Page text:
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Linux Bash Script Deployment with Intune


Since the Intune Service Release 2303 it is now possible to distribute configurations using Linux Bash Script Deployment with Intune. Better too late than not at all, I have dealt with this issue. With the help of the Bash programming language (like PowerShell / Windows), manipulations can made to the operating system. Possible solution or automation processes can mapped.

WLAN Bash Script Deployment

The procedure to deploy the special bash script is relatively simple and straight forward. First, a new Linux script is selected under the Devices mask -> Scripts.

Then give the corresponding configuration a name.

Now specific settings for the script can selected, which are explain in more detail below.

  • Execution context: Select the context, either User or Device, in which the script is execute.
    • User (default): This is how it works, When a user signs in to the device, the script runs.
    • Root: Runs at the device level. The script runs if there are zero (0) users signed in or many users signed in to the device.
  • Execution frequency: You can select how frequently the script execute. The default is Every 15 minutes.
  • Execution retries: If you want Intune to retry the failed script, you can input how many times Intune should retry running the script. The default is No retries.
  • Execution Script: Select the file picker to upload an existing Bash script (.sh files).
  • Bash Script: You can edit this script using the option. After you add an existing Bash script, the script text is shown.

Example Bash Script “WLAN”

The script was not written by myself but copied from the following resource. Thanks to the author.


## Restores the screen when the program exits.
trap "tput rmcup; exit"  SIGHUP SIGINT SIGTERM

## Saves the screen contents.
tput smcup

## Clears the screen.

## Loop through available interfaces.
while read interface; do                    # While reads a line of the output
    i=$((i+1))                                  # Only God knows what does this (view note 1).
    type=$(cut -f2 -d ' ' <<< $interface)       # Saves the interface type to check if is wifi.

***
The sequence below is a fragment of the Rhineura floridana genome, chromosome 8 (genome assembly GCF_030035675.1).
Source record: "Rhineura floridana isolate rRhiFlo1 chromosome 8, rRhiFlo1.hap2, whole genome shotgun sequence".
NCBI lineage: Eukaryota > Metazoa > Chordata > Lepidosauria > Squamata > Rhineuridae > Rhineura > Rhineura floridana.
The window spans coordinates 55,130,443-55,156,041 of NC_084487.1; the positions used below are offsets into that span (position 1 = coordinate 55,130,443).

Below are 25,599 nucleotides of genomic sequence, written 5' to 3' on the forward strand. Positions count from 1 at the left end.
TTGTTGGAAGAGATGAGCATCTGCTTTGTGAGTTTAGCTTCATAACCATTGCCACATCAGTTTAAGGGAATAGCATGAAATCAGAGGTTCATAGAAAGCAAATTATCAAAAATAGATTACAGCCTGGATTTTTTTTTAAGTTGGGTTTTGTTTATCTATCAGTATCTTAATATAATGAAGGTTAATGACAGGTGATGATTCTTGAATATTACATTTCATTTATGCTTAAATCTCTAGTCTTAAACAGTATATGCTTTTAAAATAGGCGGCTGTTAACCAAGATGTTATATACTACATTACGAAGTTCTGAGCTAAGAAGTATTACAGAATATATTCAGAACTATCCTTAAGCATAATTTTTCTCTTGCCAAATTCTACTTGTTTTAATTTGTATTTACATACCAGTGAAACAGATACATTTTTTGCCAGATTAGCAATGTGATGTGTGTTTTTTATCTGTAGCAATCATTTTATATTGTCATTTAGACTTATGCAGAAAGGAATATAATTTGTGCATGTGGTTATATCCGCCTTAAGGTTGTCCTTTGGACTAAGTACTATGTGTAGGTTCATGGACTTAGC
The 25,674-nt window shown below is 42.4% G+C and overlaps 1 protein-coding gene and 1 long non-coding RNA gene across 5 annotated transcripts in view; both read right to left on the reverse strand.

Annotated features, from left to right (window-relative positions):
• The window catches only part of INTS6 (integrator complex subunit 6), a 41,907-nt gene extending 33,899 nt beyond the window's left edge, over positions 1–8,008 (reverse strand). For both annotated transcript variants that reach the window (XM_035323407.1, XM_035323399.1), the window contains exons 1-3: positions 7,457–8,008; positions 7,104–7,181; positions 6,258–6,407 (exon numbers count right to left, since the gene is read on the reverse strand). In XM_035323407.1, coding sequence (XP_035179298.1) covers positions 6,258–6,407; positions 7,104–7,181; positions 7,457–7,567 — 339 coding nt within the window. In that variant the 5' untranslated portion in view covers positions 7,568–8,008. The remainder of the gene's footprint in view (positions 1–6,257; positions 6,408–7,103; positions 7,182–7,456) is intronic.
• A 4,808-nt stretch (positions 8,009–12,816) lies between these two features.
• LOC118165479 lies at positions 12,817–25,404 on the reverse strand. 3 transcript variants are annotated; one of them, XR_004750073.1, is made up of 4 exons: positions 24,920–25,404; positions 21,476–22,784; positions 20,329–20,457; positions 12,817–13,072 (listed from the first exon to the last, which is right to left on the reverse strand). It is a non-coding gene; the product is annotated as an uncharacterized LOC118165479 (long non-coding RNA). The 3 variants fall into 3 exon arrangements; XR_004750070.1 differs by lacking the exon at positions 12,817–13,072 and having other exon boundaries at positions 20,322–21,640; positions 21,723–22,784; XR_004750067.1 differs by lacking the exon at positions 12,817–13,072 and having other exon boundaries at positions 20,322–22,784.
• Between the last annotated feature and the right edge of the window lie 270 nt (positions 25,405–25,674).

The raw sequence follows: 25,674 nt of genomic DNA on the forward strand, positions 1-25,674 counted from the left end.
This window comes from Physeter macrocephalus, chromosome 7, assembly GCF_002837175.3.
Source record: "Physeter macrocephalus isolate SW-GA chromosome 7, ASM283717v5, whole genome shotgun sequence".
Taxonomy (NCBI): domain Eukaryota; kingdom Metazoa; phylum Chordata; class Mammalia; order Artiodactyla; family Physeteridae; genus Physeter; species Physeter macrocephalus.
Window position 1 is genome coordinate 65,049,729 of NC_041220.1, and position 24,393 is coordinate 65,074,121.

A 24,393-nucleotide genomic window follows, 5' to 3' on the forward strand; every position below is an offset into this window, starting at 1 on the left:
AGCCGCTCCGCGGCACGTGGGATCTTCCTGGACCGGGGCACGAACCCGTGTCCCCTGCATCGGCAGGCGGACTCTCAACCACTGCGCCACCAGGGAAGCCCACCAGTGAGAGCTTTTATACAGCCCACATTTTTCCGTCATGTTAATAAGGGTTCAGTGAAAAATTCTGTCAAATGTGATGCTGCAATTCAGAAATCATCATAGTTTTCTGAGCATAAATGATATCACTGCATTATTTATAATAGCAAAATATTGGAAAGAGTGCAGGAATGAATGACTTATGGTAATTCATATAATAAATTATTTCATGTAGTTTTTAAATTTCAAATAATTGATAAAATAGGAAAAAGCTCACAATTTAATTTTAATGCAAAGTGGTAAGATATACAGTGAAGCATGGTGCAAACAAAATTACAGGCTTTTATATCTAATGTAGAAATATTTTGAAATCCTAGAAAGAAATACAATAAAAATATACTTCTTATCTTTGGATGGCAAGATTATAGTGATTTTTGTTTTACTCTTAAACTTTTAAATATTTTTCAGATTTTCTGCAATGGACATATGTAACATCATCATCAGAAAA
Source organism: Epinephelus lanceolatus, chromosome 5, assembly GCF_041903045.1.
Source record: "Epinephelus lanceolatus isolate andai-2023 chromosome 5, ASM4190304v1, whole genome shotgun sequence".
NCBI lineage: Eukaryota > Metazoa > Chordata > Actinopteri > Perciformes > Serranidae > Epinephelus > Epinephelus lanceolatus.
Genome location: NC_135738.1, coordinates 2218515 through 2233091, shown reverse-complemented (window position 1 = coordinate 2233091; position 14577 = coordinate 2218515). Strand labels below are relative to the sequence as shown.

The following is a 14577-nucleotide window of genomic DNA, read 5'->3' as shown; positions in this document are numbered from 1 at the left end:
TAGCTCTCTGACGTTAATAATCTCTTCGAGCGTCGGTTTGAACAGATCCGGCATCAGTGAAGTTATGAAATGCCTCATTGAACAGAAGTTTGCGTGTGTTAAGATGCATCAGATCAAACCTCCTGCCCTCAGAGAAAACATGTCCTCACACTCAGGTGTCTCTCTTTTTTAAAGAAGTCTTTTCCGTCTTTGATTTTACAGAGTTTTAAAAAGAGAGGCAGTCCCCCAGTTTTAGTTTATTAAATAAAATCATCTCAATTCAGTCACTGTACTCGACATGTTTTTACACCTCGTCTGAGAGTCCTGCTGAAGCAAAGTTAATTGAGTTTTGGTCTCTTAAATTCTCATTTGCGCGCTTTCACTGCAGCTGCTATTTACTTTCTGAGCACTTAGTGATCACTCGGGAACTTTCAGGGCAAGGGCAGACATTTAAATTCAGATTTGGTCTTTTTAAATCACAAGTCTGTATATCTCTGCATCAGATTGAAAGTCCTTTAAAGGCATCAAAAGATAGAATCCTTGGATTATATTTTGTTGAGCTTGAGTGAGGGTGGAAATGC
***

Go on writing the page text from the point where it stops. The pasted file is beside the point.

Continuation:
status=$(cut -f3 -d ' ' <<< $interface)     # Saves the status of the current interface.
    interface=$(cut -f1 -d ' ' <<< $interface)  # Selects the INTEFACE field of the output.
    if [[ "$type" == "802-11-wireless" ]]; then # If is a WiFi interface then:
      interfaces[$i]=$interface                     # Adds the current interface to an array.
      echo "$i: $interface ($status)"               # Prints the name of current interface.
    fi                                          # Ends the if conditional
done < <(nmcli device | tail -n +2)         # Redirects the output of the command nmcli device to the loop.

## If there is only one interface
if [[ "$i" == "2" ]]; then
    iface=1 # Selected interface is the only one
    clear   # Quick and dirty workaround for make disappear the interface list.
    ## Prompts the user for the interface to use.
    read -p "Select the interface: " iface

## If the entered number is valid then...
if [[ "$iface" -le $i ]]; then
    read -p "Enter the SSID or BSSID: " b_ssid # Prompts the user for the ESSID/BSSID
    read -p "Enter the password: " pass # Prompts the user for the password
    output=$(nmcli device wifi connect "$b_ssid" password "$pass" iface wlan0 --timeout 10) # Tries to connect
    wget -q --tries=5 --timeout=5 --spider &> /dev/null # Is connected to Internet?
    if [[ $? -eq 0 ]]; then
            echo "You're connected." # Is connected to Internet
            exit 0
            echo "Error. $output" # Anything goes wrong
            exit 1
    echo "Invalid interface entered. Exiting..."
    exit 2

## Note 1: this line increments $i

Finally, distribute and maintain the configuration for devices or user groups.

Important – Actually, it is not recommended to distribute configurations like WLAN via such a solution. This is because sensitive information can read out.

But some of my tests worked, thankfully. Not exactly the safest solution 🙂


The fact that Microsoft Intune now offers more possibilities in the Linux environment is certainly a step in the right direction. Since I am not the specialist in the Linux area, it is still currently difficult for me to find applications. Probably the operating systems share the same problems which can solved with scripts.

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Nico Wyss

Writer & Blogger

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